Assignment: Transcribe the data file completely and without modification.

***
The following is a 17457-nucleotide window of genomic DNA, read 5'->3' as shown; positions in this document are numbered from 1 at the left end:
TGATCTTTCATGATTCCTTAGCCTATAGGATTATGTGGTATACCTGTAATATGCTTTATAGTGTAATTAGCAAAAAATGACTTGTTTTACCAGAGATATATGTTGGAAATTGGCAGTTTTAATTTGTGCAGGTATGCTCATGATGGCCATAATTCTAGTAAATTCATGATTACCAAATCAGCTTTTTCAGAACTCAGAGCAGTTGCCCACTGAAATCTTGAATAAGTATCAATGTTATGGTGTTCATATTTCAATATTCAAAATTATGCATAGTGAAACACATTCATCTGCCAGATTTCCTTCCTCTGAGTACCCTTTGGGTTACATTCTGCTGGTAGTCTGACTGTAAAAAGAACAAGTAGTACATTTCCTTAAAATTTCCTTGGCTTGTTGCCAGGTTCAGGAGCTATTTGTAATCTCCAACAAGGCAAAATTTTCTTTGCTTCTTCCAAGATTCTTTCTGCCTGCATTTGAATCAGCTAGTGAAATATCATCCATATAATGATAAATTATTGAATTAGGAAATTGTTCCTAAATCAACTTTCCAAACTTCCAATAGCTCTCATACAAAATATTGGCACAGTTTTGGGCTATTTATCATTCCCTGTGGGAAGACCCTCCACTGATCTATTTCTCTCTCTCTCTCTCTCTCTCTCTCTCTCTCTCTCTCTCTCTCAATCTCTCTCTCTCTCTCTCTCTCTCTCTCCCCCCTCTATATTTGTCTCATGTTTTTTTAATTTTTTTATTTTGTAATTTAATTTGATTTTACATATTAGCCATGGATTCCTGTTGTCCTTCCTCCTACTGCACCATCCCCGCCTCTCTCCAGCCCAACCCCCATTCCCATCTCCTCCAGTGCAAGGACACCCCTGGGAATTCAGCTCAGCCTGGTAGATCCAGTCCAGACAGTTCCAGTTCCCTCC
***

The following is a 17457-nucleotide window of genomic DNA, read 5'->3' as shown; positions in this document are numbered from 1 at the left end:
TGATCTTTCATGATTCCTTAGCCTATAGGATTATGTGGTATACCTGTAATATGCTTTATAGTGTAATTAGCAAAAAATGACTTGTTTTACCAGAGATATATGTTGGAAATTGGCAGTTTTAATTTGTGCAGGTATGCTCATGATGGCCATAATTCTAGTAAATTCATGATTACCAAATCAGCTTTTTCAGAACTCAGAGCAGTTGCCCACTGAAATCTTGAATAAGTATCAATGTTATGGTGTTCATATTTCAATATTCAAAATTATGCATAGTGAAACACATTCATCTGCCAGATTTCCTTCCTCTGAGTACCCTTTGGGTTACATTCTGCTGGTAGTCTGACTGTAAAAAGAACAAGTAGTACATTTCCTTAAAATTTCCTTGGCTTGTTGCCAGGTTCAGGAGCTATTTGTAATCTCCAACAAGGCAAAATTTTCTTTGCTTCTTCCAAGATTCTTTCTGCCTGCATTTGAATCAGCTAGTGAAATATCATCCATATAATGATAAATTATTGAATTAGGAAATTGTTCCTAAATCAACTTTCCAAACTTCCAATAGCTCTCATACAAAATATTGGCACAGTTTTGGGCTATTTATCATTCCCTGTGGGAAGACCCTCCACTGATCTATTTCTCTCTCTCTCTCTCTCTCTCTCTCTCTCTCTCTCTCTCTCTCAATCTCTCTCTCTCTCTCTCTCTCTCTCTCCCCCCTCTATATTTGTCTCATGTTTTTTTAATTTTTTTATTTTGTAATTTAATTTGATTTTACATATTAGCCATGGATTCCTGTTGTCCTTCCTCCTACTGCACCATCCCCGCCTCTCTCCAGCCCAACCCCCATTCCCATCTCCTCCAGTGCAAGGACACCCCTGGGAATTCAGCTCAGCCTGGTAGATCCAGTCCAGACAGTTCCAGTTCCCTCC